I almost made it to Friday. I purchased my new router, a Porter-Cable 895PK, and it arrived Wednesday morning. My original plan was to wait until Friday to drive across the state line to the Woodcraft franchise in Lenexa, Kansas and pick one up in the store. However, a free shipping offer from woodcraft.com meant I could save myself the sales tax. That, and having a need for the new tool in one of my current projects was all it took for me to talk myself into it.
Feeling less than heroic, I told myself I could play with it after mowing the yard and getting the kids to bed. (Bedtime was a must anyway, but throwing in the mowing made it seem like I was accomplishing something.)
I unpacked the tool with a certain amount of ceremony, laying out each piece on my workbench. It came in the fixed base, but immediately I switched to the plunge base and made sure I knew what the basic controls did.
My first impression was positive. The controls were straight-forward and the plunge action was smooth–a concern since Fine Woodworking had faulted it for being slightly less smooth than the Bosch equivalent.
I thought it would be interesting to try a Krenov-style through-tenon. Using a 1/4″ spiral upcut bit in the plunge router, I cut the mortise. Here I began to have concerns. The router did not come with an edge guide, so I had to do some creative workpiece holding to arrange for the flat side of the router base to ride against a reference edge to get an accurate joint. Luckily, there’s a mail-in rebate that makes the accessory free with purchase of the router.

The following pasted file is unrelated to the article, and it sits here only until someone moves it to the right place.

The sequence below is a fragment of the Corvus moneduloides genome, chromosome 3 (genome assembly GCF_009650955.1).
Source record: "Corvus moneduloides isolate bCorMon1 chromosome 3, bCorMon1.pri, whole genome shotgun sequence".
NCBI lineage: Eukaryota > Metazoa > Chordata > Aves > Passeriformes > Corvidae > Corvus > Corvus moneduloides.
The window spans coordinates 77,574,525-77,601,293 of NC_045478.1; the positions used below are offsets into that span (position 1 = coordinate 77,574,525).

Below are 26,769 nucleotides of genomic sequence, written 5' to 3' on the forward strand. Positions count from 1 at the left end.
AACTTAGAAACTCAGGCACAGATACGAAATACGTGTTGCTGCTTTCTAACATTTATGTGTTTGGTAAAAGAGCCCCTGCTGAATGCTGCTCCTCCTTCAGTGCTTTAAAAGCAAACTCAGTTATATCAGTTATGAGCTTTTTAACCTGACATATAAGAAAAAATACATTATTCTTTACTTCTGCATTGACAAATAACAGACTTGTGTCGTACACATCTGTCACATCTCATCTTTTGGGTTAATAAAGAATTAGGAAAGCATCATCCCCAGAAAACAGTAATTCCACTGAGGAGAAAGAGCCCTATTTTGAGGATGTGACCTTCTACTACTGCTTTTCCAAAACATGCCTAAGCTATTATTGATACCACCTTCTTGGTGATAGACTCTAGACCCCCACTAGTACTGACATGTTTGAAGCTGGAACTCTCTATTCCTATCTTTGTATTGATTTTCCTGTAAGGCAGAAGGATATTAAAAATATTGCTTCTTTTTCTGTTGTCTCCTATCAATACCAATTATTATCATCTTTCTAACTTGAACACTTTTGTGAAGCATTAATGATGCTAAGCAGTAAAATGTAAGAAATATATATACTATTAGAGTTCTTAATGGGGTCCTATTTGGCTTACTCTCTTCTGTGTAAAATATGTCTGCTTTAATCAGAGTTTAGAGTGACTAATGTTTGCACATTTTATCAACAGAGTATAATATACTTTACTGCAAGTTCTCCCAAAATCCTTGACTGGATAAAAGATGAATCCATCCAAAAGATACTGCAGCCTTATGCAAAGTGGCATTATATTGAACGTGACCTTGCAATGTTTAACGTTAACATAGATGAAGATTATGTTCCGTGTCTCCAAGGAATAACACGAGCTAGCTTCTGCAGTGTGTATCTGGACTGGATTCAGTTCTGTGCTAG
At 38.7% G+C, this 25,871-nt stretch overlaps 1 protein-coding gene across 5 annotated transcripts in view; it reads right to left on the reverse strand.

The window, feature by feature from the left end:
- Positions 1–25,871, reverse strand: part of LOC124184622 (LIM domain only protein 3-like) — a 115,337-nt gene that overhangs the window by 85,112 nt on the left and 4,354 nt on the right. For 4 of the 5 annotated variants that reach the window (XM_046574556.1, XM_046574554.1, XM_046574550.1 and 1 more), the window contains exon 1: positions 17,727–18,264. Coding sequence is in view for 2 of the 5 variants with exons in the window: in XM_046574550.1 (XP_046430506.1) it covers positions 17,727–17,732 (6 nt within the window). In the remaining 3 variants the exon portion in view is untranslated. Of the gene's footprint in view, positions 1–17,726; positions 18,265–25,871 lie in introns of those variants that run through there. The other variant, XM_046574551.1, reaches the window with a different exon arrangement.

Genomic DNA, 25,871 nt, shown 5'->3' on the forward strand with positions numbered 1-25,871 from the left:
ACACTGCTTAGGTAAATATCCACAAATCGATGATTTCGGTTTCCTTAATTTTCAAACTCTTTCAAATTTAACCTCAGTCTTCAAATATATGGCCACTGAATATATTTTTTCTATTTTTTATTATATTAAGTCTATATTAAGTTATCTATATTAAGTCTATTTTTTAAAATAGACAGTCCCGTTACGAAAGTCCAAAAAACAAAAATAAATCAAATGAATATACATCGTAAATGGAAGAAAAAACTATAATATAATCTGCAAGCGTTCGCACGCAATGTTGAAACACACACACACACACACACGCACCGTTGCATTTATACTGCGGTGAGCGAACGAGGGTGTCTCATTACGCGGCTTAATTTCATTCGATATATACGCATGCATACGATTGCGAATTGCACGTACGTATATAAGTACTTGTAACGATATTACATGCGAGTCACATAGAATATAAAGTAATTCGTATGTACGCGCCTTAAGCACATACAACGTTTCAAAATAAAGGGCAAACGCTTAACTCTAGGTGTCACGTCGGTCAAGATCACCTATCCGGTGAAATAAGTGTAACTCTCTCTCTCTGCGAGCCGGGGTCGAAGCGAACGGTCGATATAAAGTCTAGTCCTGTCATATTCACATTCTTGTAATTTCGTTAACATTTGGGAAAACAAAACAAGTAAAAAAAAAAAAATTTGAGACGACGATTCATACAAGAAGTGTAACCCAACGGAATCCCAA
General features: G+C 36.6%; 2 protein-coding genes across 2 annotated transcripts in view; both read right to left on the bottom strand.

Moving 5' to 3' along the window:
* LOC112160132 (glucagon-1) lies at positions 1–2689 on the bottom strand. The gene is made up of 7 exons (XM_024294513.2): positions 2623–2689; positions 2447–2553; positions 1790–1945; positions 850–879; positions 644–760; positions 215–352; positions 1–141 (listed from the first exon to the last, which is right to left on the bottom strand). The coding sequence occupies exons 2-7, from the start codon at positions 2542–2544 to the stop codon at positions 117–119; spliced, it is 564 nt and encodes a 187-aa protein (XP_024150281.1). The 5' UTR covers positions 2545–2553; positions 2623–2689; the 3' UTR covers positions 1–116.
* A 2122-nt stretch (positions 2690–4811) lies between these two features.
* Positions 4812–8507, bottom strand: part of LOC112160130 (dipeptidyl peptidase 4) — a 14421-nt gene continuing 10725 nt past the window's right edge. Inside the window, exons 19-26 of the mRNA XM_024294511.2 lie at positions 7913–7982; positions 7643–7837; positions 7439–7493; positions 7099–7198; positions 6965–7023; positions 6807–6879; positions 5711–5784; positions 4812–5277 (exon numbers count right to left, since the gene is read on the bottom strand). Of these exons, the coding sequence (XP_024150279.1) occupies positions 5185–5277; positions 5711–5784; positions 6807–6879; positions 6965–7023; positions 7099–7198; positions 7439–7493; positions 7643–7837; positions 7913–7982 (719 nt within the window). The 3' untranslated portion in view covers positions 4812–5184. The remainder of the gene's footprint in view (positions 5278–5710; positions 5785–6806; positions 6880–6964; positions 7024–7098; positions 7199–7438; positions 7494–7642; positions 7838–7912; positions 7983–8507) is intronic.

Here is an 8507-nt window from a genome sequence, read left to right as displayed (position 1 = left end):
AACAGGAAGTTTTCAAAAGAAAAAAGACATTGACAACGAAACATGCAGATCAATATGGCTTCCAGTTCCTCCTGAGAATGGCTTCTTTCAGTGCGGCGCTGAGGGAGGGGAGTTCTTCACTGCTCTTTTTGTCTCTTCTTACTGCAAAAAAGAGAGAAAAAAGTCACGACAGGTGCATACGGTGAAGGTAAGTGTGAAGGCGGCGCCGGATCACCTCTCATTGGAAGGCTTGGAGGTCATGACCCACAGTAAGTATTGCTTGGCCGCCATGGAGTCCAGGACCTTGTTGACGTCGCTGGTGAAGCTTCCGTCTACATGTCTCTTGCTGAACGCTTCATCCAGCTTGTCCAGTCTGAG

The other thing I noticed about the tool was the absolute need to use a vacuum to keep the dust clear as I ran the machine. The plunge base includes a built-in vacuum port, which worked beautifully once I plugged in the vacuum.
The tenon I cut on the table saw with a tenon jig. I rounded the tenon sides with a Nicholson No. 50 Cabinetmaker’s Rasp and sandpaper. I used a Stanley No. 93 shoulder plane to tweak the tenon cheeks for a friction fit. I then cut saw kerfs in the tenon to accept the walnut wedges. Next I cut out the wedges and drove them home. I finished off the wedges to match the profile of the tenon.
After sanding the test piece to 220 grit, I applied a linseed oil and beeswax finish for deep, natural color. The maple tenon really pops in the walnut, especially with the wedges establishing a rhythm.
I can imagine this as the apron and legs of a table or the base stand of a cabinet.
Overall, I was pleased with the router and the results I was able to achieve on the first try. This is a significant upgrade from my first router, but more on that later.
The oil and wax finish gave a great depth of color to the walnut, something I was looking for. I especially like the gradient effect of the sapwood as it blends into the heartwood.
I’m not sure where I picked it up, probably thewoodwhisperer.com, but I used a piece of scrap maple from another project as my stir stick for the finish. It really gave depth to the figured maple in the stir stick.
These explorations are great uses for small scrap, and they also provide fodder for design choices later on. Nights like these are less about moving my current projects forward, and more about charging my creative batteries. View the pictures here.